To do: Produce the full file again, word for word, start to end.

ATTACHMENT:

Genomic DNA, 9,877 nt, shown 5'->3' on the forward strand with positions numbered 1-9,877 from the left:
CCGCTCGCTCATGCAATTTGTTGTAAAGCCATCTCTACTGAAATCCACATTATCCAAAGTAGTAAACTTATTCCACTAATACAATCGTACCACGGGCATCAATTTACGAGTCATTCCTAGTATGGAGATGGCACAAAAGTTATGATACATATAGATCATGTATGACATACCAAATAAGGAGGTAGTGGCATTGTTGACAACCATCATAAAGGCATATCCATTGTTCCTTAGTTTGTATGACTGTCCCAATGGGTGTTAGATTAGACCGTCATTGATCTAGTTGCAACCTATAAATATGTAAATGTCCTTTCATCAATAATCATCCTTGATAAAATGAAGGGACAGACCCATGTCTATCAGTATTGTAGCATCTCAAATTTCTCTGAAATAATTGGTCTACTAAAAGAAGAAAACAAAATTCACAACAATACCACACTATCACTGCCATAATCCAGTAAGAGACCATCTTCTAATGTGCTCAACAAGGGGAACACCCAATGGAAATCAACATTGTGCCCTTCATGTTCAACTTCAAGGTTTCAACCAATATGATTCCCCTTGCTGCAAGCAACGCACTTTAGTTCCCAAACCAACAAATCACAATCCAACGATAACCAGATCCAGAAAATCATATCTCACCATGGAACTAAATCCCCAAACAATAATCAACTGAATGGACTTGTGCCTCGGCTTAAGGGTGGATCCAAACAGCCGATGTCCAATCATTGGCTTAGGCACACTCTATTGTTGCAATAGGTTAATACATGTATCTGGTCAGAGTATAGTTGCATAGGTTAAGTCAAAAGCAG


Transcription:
Genomic DNA, 9,877 nt, shown 5'->3' on the forward strand with positions numbered 1-9,877 from the left:
CCGCTCGCTCATGCAATTTGTTGTAAAGCCATCTCTACTGAAATCCACATTATCCAAAGTAGTAAACTTATTCCACTAATACAATCGTACCACGGGCATCAATTTACGAGTCATTCCTAGTATGGAGATGGCACAAAAGTTATGATACATATAGATCATGTATGACATACCAAATAAGGAGGTAGTGGCATTGTTGACAACCATCATAAAGGCATATCCATTGTTCCTTAGTTTGTATGACTGTCCCAATGGGTGTTAGATTAGACCGTCATTGATCTAGTTGCAACCTATAAATATGTAAATGTCCTTTCATCAATAATCATCCTTGATAAAATGAAGGGACAGACCCATGTCTATCAGTATTGTAGCATCTCAAATTTCTCTGAAATAATTGGTCTACTAAAAGAAGAAAACAAAATTCACAACAATACCACACTATCACTGCCATAATCCAGTAAGAGACCATCTTCTAATGTGCTCAACAAGGGGAACACCCAATGGAAATCAACATTGTGCCCTTCATGTTCAACTTCAAGGTTTCAACCAATATGATTCCCCTTGCTGCAAGCAACGCACTTTAGTTCCCAAACCAACAAATCACAATCCAACGATAACCAGATCCAGAAAATCATATCTCACCATGGAACTAAATCCCCAAACAATAATCAACTGAATGGACTTGTGCCTCGGCTTAAGGGTGGATCCAAACAGCCGATGTCCAATCATTGGCTTAGGCACACTCTATTGTTGCAATAGGTTAATACATGTATCTGGTCAGAGTATAGTTGCATAGGTTAAGTCAAAAGCAG